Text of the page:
What Brexodus? ONS Reveals Number of EU Workers in UK Is at a Record High

LONDON, ENGLAND - FEBRUARY 20: Protesters and migrant workers hold banners and flags as they demonstrate outside Parliament on February 20, 2017 in London, England. A day of action in support of migrant workers and EU citizens is held today to highlight their contribution to the UK economy and to …
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New Office for National Statistics (ONS) figures show 3.59 million foreign workers are employed in the UK, including 2.38 million EU migrants — whose numbers have continued rising since the Brexit vote.

Senior ONS statistician Matt Hughes noted: “The number of non-UK nationals in work is still rising, albeit more slowly than in the last couple of years.”

He further noted that this rise “is being driven by EU citizens”, and that “the number of non-EU nationals working in the UK has fallen in the last year.”

“Today’s figures show that predictions of a Brexodus — an outflow of EU workers — are nonsense,” commented Alp Mehmet, vice-chairman of the Migration Watch UK think tank headed by Lord Green of Deddington, which campaigns for balanced migration.

“In fact, there has been an increase of nearly 50,000 in the last year. Part of this is a net inflow of about 80,000 Romanians and Bulgarians who mainly go into low paid work,” he added.

“It would be absurd to suggest that this continuing inflow is vital to our economy. As for EU8 workers, their numbers are higher than before last year’s referendum.”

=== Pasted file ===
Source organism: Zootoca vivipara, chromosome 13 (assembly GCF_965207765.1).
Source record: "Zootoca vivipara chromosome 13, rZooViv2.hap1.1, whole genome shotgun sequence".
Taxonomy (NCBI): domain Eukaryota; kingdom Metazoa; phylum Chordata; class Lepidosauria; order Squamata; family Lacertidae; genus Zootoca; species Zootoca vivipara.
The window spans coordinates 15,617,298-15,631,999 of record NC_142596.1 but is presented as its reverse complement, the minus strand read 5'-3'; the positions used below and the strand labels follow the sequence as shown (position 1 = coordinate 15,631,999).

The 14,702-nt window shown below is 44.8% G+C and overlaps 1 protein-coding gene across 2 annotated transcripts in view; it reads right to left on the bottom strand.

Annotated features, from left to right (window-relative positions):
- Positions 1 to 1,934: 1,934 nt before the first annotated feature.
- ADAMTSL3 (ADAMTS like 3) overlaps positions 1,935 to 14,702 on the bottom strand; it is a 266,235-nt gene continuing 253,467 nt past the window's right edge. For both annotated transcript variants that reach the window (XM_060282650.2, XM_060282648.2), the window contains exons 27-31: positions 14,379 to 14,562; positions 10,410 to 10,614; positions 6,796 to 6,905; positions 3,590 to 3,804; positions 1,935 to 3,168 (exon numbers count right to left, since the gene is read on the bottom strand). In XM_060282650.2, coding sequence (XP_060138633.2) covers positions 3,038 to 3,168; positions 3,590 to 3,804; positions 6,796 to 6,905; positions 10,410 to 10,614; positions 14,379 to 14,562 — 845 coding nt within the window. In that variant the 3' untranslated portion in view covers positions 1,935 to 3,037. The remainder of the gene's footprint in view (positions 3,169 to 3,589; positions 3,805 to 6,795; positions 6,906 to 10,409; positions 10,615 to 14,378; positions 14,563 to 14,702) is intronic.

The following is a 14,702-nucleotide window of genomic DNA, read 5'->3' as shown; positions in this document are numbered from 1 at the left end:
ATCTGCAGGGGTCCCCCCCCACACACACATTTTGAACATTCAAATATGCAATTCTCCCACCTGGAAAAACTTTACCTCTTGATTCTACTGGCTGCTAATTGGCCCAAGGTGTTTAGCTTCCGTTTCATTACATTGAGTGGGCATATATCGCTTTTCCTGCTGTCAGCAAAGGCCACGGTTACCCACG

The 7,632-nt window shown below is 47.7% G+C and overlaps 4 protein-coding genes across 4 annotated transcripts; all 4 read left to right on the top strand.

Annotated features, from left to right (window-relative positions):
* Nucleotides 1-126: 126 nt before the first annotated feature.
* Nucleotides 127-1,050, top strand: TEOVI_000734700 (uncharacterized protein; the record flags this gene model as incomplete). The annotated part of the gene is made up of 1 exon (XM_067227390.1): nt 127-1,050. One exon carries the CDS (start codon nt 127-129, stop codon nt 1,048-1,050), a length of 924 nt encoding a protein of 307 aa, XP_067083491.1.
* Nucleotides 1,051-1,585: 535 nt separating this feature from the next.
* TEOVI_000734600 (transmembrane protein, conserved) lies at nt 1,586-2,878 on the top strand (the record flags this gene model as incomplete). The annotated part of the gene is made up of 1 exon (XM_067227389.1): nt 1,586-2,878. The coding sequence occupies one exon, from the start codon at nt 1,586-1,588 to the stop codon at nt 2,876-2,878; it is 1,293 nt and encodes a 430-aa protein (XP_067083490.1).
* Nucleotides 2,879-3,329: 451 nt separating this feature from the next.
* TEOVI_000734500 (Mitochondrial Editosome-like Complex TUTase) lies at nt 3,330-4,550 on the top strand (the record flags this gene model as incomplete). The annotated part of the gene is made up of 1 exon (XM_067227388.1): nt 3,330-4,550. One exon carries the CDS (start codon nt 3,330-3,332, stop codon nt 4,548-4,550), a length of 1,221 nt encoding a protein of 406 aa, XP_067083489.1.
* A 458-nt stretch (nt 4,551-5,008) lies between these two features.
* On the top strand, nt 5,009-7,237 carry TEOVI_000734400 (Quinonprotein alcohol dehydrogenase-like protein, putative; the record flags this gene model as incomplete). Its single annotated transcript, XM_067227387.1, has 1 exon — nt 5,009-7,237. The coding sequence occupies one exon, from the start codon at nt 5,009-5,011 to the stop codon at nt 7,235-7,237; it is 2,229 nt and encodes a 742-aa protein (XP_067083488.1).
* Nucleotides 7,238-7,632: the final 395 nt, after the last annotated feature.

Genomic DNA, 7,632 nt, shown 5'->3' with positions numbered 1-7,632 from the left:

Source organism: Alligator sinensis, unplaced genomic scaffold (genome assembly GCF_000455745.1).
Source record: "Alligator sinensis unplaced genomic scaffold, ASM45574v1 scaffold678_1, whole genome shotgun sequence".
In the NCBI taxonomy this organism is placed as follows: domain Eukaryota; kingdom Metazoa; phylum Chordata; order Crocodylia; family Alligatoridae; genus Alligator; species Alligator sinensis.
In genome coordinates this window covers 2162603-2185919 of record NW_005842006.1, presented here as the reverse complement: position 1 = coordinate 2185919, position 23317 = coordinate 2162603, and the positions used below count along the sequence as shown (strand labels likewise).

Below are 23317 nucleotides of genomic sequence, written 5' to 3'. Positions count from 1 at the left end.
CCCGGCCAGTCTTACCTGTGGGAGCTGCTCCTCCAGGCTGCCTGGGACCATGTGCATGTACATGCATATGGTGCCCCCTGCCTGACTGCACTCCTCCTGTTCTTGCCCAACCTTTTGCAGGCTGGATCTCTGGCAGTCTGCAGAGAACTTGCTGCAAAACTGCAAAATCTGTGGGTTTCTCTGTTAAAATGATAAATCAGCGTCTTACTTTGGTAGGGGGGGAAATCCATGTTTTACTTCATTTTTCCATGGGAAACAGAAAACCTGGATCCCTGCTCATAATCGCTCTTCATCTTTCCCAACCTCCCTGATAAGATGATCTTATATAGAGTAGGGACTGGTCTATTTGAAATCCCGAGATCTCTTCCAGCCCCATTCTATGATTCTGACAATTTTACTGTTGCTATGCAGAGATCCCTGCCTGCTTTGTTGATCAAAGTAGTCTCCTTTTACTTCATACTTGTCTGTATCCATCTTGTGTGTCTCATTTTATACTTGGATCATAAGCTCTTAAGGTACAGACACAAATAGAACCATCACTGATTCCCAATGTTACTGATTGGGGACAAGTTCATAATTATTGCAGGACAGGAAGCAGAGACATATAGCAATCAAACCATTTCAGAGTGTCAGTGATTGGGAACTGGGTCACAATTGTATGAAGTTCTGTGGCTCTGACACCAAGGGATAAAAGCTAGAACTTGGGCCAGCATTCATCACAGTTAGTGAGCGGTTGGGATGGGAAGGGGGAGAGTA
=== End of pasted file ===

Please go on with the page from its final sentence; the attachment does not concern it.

Some 347,000 Romanians and Bulgarians, who gained the right to migrate to Britain effectively unvetted and in unlimited numbers in 2014 thanks to the European Union, are now working in the country — an increase of 90,000 on last year.

This damages the credibility of lobbyists for big business and employers who have heavily indulged in low-wage migrant labour under the Free Movement regime, who have warned of a so-called migrant “Brexodus” crippling the economy.

While the reduction in the size of the inflow has required them to offer higher starting salaries to new employees — a good thing from the point of view of workers — the numbers are still clearly going up overall.

There is some question over whether or not the Tory Party — assuming Brexit is actually delivered and that they are still in office when it happens — really intends to bring down immigration once it is empowered to do so.

Prior to the June 2017 snap election, former Prime Minister David Cameron’s lieutenant-in-chief, George Osborne, boasted that the party never intended to keep its longstanding, unfulfilled pledge to bring net immigration down from “the hundreds of thousands to the tens of thousands”.

“[N]one of [the Cabinet’s] senior members support the pledge in private and all would be glad to see the back of something that has caused the Conservative Party such public grief,” he bragged.

“Over the past seven years, the Government has not [reduced] significantly the numbers of non-Europeans coming here — though we could [have].”

Theresa May’s government has just announced it intends to double the number of “exceptional talent” visas it hands out every year, targeting foreign nationals in art, tech, and the ‘creative industries’.

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